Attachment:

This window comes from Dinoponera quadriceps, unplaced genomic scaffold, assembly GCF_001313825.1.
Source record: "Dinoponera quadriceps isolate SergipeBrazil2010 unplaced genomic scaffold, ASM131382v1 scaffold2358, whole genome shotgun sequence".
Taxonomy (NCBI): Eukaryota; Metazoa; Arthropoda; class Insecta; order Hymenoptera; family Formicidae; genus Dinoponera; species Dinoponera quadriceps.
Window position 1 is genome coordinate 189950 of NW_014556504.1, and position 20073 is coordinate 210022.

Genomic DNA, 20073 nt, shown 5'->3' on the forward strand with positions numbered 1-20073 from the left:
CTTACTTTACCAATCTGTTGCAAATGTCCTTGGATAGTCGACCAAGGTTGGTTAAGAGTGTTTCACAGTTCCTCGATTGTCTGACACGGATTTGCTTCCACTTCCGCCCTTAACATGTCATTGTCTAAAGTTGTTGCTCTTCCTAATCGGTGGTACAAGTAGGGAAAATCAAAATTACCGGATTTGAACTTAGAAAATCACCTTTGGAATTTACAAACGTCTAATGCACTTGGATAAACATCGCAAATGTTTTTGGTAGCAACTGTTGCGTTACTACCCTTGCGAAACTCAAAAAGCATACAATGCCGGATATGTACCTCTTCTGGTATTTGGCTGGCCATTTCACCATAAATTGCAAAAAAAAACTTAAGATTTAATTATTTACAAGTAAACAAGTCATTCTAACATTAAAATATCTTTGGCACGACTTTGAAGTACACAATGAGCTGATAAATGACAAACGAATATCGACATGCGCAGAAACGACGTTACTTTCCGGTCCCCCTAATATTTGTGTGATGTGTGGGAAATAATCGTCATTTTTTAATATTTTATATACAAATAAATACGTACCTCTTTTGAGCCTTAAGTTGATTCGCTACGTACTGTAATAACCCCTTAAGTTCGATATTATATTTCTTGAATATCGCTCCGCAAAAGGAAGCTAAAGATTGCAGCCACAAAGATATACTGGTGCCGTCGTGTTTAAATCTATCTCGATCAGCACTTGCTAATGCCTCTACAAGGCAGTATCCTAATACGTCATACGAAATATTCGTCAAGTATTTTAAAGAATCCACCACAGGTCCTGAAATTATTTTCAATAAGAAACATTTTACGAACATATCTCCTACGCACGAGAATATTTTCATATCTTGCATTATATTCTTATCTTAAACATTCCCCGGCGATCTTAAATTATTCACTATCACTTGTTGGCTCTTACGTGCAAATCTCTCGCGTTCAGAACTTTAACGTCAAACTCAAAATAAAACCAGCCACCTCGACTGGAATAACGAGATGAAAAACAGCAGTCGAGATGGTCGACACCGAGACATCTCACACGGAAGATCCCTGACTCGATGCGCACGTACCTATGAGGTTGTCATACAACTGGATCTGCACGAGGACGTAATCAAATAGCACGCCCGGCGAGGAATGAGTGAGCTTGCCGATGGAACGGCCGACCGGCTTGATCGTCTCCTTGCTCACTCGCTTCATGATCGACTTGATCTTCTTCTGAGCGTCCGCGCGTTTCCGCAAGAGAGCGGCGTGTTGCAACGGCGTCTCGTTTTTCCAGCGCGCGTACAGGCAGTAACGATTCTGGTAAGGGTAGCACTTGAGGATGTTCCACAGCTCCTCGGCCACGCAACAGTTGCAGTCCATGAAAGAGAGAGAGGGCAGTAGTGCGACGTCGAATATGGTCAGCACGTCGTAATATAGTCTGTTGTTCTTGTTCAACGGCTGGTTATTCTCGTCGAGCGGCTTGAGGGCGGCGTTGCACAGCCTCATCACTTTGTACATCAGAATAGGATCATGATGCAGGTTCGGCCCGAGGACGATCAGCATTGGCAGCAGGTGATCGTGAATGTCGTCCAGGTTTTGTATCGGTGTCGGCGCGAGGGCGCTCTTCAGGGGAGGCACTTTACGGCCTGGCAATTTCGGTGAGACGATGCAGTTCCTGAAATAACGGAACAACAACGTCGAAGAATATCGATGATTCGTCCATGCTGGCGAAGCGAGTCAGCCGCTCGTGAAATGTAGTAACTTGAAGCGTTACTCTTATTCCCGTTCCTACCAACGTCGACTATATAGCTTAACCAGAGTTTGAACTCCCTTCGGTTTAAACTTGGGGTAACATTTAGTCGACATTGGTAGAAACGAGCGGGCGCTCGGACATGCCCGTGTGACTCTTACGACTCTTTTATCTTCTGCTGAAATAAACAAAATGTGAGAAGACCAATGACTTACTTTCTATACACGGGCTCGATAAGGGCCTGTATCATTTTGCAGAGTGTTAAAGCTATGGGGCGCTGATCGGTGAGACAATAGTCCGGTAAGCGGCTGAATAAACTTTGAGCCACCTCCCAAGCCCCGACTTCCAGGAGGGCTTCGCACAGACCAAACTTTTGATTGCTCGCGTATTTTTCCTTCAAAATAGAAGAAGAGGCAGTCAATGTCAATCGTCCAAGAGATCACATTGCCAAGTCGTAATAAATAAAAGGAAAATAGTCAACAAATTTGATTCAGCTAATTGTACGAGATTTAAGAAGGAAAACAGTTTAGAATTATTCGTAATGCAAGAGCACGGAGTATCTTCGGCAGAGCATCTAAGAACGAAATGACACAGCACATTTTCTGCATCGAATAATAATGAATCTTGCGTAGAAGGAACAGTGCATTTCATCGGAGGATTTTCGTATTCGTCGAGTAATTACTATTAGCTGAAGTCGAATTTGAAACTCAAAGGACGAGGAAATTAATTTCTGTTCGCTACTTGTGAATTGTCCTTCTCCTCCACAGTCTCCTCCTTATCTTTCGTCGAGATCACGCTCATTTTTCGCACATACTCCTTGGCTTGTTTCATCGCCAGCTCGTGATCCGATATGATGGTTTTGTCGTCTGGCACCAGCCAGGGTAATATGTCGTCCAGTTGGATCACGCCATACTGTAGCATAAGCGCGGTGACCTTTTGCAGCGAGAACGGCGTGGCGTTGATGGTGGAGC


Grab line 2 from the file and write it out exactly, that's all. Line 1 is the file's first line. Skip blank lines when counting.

Source record: "Dinoponera quadriceps isolate SergipeBrazil2010 unplaced genomic scaffold, ASM131382v1 scaffold2358, whole genome shotgun sequence".